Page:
“Everything gets forgotten about very fast unless you change it up,” said Matti. “There’s this thing, the news cycle—things come and go in a day. Two days.”
“So why a hunger strike then? It takes a little while.”
“Yes,” said Matti. “But it gets worse, it doesn’t stay the same. Pretty soon you’re gaunt, and people are worrying about you. Also, it’s like an Asian thing? Like Gandhi did it a lot—that’s what they said at that school.”
“Ah, you know about Gandhi-ji,” said the DL. “I’m glad when young people do. But everyone’s always comparing. ‘You don’t walk as fast as Gandhi.’ Now it’s ‘you’re not as skinny as Gandhi.’ Very hard for a humble monk to keep up with a saint.”
“You don’t have to do it for too long, just enough to get the Chinese worried, and maybe they’ll make some concessions.”
“They might more likely prefer me to starve,” said the DL. “But in any event, you and I may have slightly different ideas about what we’re doing here. Doesn’t it seem like coercion if I say to the Chinese, ‘do this or I will starve?’ Is that so different from saying, ‘I will light myself on fire?’”
“No, don’t do that, not yet,” said Matti. “But not eating is different.”
“I’m not sure,” said the DL. “Isn’t the point of carrying this flag to get the Chinese to think differently about the Tibetans, to understand we’re not their opponents, that we could be their brothers. You wouldn’t have a hunger strike against your brother, perhaps?”
“Getting them to think differently will take forever,” said Matti. “We don’t have that kind of time. The point is to get them to change what they do.”
“It’s funny sometimes how young people seem more in a rush than old people, even though you have far more time,” said the DL. “They used to say, ‘when the Himalayas are ground to powder by a gauze veil that waves against them once in a thousand years, then eternity will have begun.’ Sometimes when I’m meditating that seems to make sense. Do you meditate?”
“I don’t have time,” said Matti.
“I see,” said the DL solemnly. “Well, time is an interesting thing to think about, and I thank you for bringing it to my attention. It’s very good to have met you in person, so I don’t feel quite so much like a chess piece being moved about on a board. I think perhaps I won’t have a hunger strike just now, because—well, if I didn’t eat I’d walk even slower, and then we’d never get there! I hope you’re able to walk with us, and that we can talk again at some point.”
He bowed Matti out of his chair, and a monk led him from the pavilion. He also showed Matti the password for the wifi signal (“tsampa”), and as soon as he’d connected, almost without thinking, Matti summoned an Uber—a black Audi sedan arrived within minutes, and suddenly, in the time it took to thunk the door closed, he was out of the noise and and back in the portable zone of peace that people with credit cards generally inhabit, and his sweat was cooling in the air-conditioned calm.
Cass was in her bedroom, reading about the Arab Spring for Sister Maria’s “History of Nonviolence” class. She and MK had decided they spent too much time online, so she had vowed not to check her computer more than every other hour, but she could feel the pull building—real books took so long! And you were stuck in them, no clicking! And you could see how much you still had to go! The timer she’d set on her Fitbit went off, but she forced herself to finish the end of her Chapter, and then she pulled the laptop over onto the bed next to her.
She saw maybe fifteen accumulated new emails, but one name in the middle of the stack caught her eye instantaneously, and as she clicked on it she felt a surge of some chemical surging through her.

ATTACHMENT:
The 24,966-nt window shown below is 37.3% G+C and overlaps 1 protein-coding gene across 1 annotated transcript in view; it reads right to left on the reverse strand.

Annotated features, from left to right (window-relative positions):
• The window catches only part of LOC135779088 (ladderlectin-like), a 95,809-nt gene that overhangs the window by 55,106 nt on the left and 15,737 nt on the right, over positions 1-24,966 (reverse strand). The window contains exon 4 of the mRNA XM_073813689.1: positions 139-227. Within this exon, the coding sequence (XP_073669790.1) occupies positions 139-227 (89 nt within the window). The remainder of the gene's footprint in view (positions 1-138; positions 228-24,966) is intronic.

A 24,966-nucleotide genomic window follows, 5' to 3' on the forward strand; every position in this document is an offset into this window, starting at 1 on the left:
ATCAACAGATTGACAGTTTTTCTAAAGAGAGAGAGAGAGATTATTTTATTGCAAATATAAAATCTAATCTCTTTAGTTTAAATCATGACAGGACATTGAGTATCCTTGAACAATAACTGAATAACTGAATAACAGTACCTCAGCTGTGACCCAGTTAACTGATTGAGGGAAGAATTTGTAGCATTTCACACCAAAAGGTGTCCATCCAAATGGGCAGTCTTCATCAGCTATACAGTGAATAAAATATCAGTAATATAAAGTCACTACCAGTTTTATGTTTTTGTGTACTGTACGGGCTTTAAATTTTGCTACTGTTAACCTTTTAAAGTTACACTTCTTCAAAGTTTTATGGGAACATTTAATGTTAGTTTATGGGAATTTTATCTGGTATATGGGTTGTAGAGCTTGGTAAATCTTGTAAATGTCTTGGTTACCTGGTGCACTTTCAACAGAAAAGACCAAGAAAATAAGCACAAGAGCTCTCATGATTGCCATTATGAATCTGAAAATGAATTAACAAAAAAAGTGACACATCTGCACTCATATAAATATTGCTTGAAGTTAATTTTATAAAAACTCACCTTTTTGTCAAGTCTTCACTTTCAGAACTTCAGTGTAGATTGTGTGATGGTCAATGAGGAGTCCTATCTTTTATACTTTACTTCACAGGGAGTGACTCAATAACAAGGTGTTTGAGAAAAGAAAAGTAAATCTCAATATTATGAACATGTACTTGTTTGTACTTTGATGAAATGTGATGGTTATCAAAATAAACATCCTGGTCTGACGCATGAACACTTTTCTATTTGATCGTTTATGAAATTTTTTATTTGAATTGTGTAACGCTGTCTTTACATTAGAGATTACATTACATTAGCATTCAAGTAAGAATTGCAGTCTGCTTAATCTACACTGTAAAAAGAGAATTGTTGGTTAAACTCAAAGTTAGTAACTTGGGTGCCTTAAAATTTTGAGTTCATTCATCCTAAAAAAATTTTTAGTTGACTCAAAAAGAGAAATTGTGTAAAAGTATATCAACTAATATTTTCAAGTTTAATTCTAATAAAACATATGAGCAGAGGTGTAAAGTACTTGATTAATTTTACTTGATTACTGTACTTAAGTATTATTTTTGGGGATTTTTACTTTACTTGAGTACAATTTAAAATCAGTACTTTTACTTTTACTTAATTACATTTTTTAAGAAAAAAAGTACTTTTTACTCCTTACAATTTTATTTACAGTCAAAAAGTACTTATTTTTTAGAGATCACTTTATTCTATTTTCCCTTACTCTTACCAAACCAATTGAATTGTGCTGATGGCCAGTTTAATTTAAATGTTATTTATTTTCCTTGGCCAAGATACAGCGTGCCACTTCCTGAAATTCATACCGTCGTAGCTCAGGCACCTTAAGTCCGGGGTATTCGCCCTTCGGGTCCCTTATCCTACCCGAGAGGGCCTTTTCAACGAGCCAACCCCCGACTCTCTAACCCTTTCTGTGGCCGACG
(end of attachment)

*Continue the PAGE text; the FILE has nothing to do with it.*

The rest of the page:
I haven’t written a letter to you since I left school, and I’m sorry. I’ve been busy.
Right now I’m on an airplane back from Delhi, where I flew to advise the Dalai Lama. He asked to sit with me and discuss the great march, which he thanked me for having conceptualized. And he urged me not to go back to school, because I was needed in the real world. Unfortunately he is very old and doesn’t understand the age we live in (and probably being religious doesn’t help), so he was initially reluctant to take my advice about speeding up the pressure on the Chinese government. However, perhaps my explanations about the need to act on internet time will sink in. #3hoursadayofmeditation?really?
Anyway, there was an adorable little puppy running alongside the car that made me think of you, and when we stopped I gave it the last of my Cadbury bar.
Now I am going back to Oslo where I will be able to think. I hope you will come and visit and I will send you a ticket if you would like. (Probably only coach class, because otherwise it uses up too many of my parent’s frequent flyer miles). I have attached a picture of me with the famous actress Kati Boswell, one of many celebrities who have been attracted to the march.
Best wishes to my friends in Colorado.
Cass read the letter through twice, and studied the picture closely, before she called MK.
“Um, MK,” she said.
“Yes,” she replied. “I got it too. First thing is, is there actually anyone on earth that doesn’t know you’re not supposed to feed dogs chocolate? Come on. I bet Gloria knows that.”
“I’m going to call you back in a minute,” said Cass, who put down her phone and sat on her bed, trying to decide if she was sad. She’d definitely felt a flush when she saw his name in her inbox, a kind of hot rise that tasted a little panicky, as if she’d been doing something furtive. But now, she decided, she mostly felt a sense of relief, at the thought she was never going to feel that flush from him again. She called back MK.
“Do you think he just copies and pastes to every girl he’s ever been involved with?” Cass asked.
“I’m pretty sure—and the bar is pretty low, since all I did was tell him to get lost.”
“Did you open the picture?”
“Yep, and she’s not even on Google. Is Kati a Swedish name? Maybe she was, like, in Ingmar Bergman films or something. But I could swear that the guy next to him was Tom Varance, the guy from NutJob. He was my brother’s hero—Tad lost two teeth racing a shopping cart down a hill because he’d seen it on the tv. He’d be impressed with Matti anyway.”
“Well, I do hope Matti doesn’t lose any of his teeth,” said Cass. “You have to admit, he’s as pretty as we thought as he was.”
“Pretty. Much. An. Asshole,” said MK. “You want to go for a walk, girl?”
“Thanks MK, but I’m really okay. I’m just going to go to sleep and dream about my three weeks of having the cutest boyfriend I’ll ever have. But the real question is, should we write him back?”